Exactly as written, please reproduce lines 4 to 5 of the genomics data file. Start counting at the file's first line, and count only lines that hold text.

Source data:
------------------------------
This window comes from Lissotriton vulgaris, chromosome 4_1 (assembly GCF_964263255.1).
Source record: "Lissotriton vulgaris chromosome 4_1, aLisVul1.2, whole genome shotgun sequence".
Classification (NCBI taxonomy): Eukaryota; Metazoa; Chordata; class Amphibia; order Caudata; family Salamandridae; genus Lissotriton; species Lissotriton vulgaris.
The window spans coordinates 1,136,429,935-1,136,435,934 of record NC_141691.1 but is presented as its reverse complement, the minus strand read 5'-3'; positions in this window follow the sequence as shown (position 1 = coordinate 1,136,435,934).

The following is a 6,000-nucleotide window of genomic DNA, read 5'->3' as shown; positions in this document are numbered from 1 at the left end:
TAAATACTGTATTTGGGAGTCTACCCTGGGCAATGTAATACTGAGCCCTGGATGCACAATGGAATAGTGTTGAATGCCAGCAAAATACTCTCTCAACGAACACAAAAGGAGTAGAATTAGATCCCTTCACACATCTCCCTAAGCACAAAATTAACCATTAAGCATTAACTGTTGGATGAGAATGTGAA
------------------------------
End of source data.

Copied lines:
The window spans coordinates 1,136,429,935-1,136,435,934 of record NC_141691.1 but is presented as its reverse complement, the minus strand read 5'-3'; positions in this window follow the sequence as shown (position 1 = coordinate 1,136,435,934).

The following is a 6,000-nucleotide window of genomic DNA, read 5'->3' as shown; positions in this document are numbered from 1 at the left end: